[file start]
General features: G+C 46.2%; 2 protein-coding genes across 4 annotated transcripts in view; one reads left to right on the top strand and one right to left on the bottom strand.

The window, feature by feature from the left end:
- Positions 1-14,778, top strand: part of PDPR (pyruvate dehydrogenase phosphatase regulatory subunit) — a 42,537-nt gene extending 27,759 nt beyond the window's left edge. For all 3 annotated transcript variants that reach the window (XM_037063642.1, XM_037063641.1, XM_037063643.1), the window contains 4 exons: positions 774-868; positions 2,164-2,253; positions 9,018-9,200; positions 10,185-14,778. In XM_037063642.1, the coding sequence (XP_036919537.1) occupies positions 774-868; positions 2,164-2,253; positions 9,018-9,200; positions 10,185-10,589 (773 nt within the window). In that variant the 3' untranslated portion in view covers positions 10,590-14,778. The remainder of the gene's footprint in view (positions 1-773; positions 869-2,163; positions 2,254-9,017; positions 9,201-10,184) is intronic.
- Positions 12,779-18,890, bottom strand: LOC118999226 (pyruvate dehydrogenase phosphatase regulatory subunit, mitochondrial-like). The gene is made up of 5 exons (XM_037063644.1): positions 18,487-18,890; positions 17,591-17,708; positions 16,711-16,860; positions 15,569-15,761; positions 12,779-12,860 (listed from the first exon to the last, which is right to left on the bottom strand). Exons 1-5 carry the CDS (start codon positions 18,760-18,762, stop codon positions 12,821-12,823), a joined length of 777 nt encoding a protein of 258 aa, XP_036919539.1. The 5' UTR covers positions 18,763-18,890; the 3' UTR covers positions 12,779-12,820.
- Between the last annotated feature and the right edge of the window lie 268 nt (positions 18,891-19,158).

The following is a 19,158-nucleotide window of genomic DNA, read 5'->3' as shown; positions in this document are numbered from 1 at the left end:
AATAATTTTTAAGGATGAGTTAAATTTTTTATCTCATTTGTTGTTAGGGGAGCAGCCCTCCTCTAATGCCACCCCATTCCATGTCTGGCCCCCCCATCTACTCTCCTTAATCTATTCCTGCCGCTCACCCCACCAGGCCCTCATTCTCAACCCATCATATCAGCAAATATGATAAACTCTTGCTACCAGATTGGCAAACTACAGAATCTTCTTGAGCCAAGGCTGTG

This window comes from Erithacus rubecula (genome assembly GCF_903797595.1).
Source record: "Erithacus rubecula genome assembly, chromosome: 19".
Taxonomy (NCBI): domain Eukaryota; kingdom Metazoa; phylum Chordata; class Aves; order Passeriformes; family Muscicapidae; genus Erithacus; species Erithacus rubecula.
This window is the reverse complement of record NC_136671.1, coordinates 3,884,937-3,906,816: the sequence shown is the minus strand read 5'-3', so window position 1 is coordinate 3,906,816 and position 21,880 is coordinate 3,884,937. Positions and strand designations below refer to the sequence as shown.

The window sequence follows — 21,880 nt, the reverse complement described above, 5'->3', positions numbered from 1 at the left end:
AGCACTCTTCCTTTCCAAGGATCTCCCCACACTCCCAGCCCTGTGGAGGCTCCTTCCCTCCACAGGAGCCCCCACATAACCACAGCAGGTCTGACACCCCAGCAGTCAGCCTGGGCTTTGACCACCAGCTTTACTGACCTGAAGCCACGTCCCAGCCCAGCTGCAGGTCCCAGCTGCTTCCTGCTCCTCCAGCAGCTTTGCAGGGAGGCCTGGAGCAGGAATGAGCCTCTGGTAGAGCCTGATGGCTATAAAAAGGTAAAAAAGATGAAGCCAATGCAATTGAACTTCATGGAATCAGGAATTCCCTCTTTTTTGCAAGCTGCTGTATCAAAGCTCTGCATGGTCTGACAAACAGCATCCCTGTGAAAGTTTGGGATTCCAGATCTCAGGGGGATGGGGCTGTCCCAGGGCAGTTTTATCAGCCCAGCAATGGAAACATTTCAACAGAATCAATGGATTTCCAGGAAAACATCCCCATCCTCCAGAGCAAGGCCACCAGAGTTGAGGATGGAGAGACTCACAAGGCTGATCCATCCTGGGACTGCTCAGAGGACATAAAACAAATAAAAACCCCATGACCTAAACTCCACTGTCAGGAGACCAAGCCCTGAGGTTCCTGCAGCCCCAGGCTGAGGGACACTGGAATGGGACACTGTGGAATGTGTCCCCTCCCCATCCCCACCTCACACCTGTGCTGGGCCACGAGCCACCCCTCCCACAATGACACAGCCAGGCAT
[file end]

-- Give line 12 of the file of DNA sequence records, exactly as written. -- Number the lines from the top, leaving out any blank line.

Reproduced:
The window sequence follows — 21,880 nt, the reverse complement described above, 5'->3', positions numbered from 1 at the left end: